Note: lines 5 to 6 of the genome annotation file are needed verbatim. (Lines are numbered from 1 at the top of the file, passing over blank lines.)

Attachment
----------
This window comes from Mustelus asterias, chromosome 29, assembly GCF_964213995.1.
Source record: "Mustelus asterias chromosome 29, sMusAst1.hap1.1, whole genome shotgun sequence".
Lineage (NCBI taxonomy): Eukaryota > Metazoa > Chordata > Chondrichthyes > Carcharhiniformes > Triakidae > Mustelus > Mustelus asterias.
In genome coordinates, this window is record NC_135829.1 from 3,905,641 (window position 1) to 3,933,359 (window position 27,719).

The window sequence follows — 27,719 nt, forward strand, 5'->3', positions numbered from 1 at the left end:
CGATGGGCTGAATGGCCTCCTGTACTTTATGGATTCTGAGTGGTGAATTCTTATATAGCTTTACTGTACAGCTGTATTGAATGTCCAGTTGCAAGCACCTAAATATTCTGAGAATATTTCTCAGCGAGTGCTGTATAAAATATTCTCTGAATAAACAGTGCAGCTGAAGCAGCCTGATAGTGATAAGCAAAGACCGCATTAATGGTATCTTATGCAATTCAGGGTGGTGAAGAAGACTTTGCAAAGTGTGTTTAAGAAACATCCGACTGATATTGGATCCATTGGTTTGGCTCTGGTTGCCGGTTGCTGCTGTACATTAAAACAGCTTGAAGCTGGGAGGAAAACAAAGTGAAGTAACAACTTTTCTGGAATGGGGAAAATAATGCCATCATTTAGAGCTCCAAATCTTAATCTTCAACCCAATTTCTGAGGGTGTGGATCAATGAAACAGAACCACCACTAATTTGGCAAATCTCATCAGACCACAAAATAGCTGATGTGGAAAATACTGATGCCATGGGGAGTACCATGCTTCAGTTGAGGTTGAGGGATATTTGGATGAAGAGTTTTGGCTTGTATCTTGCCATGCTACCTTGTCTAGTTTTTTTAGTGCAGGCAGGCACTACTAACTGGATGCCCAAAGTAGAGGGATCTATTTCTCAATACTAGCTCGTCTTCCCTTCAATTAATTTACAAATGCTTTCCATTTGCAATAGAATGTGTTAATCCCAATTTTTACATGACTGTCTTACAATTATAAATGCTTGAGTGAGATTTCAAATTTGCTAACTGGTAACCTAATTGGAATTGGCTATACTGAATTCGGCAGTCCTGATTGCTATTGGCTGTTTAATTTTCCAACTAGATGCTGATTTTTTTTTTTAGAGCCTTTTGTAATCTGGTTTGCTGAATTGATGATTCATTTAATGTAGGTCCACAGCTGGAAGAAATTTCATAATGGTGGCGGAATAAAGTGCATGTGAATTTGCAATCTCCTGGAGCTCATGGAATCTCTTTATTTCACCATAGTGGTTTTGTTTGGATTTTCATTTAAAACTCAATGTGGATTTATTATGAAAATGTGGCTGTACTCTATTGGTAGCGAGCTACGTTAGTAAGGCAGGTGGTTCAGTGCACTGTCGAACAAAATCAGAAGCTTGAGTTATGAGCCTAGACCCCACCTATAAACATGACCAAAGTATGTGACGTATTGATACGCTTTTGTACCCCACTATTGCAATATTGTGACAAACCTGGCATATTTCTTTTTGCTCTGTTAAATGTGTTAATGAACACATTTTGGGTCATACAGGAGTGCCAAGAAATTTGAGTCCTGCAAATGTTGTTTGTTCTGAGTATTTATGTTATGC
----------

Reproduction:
The window sequence follows — 27,719 nt, forward strand, 5'->3', positions numbered from 1 at the left end:
CGATGGGCTGAATGGCCTCCTGTACTTTATGGATTCTGAGTGGTGAATTCTTATATAGCTTTACTGTACAGCTGTATTGAATGTCCAGTTGCAAGCACCTAAATATTCTGAGAATATTTCTCAGCGAGTGCTGTATAAAATATTCTCTGAATAAACAGTGCAGCTGAAGCAGCCTGATAGTGATAAGCAAAGACCGCATTAATGGTATCTTATGCAATTCAGGGTGGTGAAGAAGACTTTGCAAAGTGTGTTTAAGAAACATCCGACTGATATTGGATCCATTGGTTTGGCTCTGGTTGCCGGTTGCTGCTGTACATTAAAACAGCTTGAAGCTGGGAGGAAAACAAAGTGAAGTAACAACTTTTCTGGAATGGGGAAAATAATGCCATCATTTAGAGCTCCAAATCTTAATCTTCAACCCAATTTCTGAGGGTGTGGATCAATGAAACAGAACCACCACTAATTTGGCAAATCTCATCAGACCACAAAATAGCTGATGTGGAAAATACTGATGCCATGGGGAGTACCATGCTTCAGTTGAGGTTGAGGGATATTTGGATGAAGAGTTTTGGCTTGTATCTTGCCATGCTACCTTGTCTAGTTTTTTTAGTGCAGGCAGGCACTACTAACTGGATGCCCAAAGTAGAGGGATCTATTTCTCAATACTAGCTCGTCTTCCCTTCAATTAATTTACAAATGCTTTCCATTTGCAATAGAATGTGTTAATCCCAATTTTTACATGACTGTCTTACAATTATAAATGCTTGAGTGAGATTTCAAATTTGCTAACTGGTAACCTAATTGGAATTGGCTATACTGAATTCGGCAGTCCTGATTGCTATTGGCTGTTTAATTTTCCAACTAGATGCTGATTTTTTTTTTTAGAGCCTTTTGTAATCTGGTTTGCTGAATTGATGATTCATTTAATGTAGGTCCACAGCTGGAAGAAATTTCATAATGGTGGCGGAATAAAGTGCATGTGAATTTGCAATCTCCTGGAGCTCATGGAATCTCTTTATTTCACCATAGTGGTTTTGTTTGGATTTTCATTTAAAACTCAATGTGGATTTATTATGAAAATGTGGCTGTACTCTATTGGTAGCGAGCTACGTTAGTAAGGCAGGTGGTTCAGTGCACTGTCGAACAAAATCAGAAGCTTGAGTTATGAGCCTAGACCCCACCTATAAACATGACCAAAGTATGTGACGTATTGATACGCTTTTGTACCCCACTATTGCAATATTGTGACAAACCTGGCATATTTCTTTTTGCTCTGTTAAATGTGTTAATGAACACATTTTGGGTCATACAGGAGTGCCAAGAAATTTGAGTCCTGCAAATGTTGTTTGTTCTGAGTATTTATGTTATGC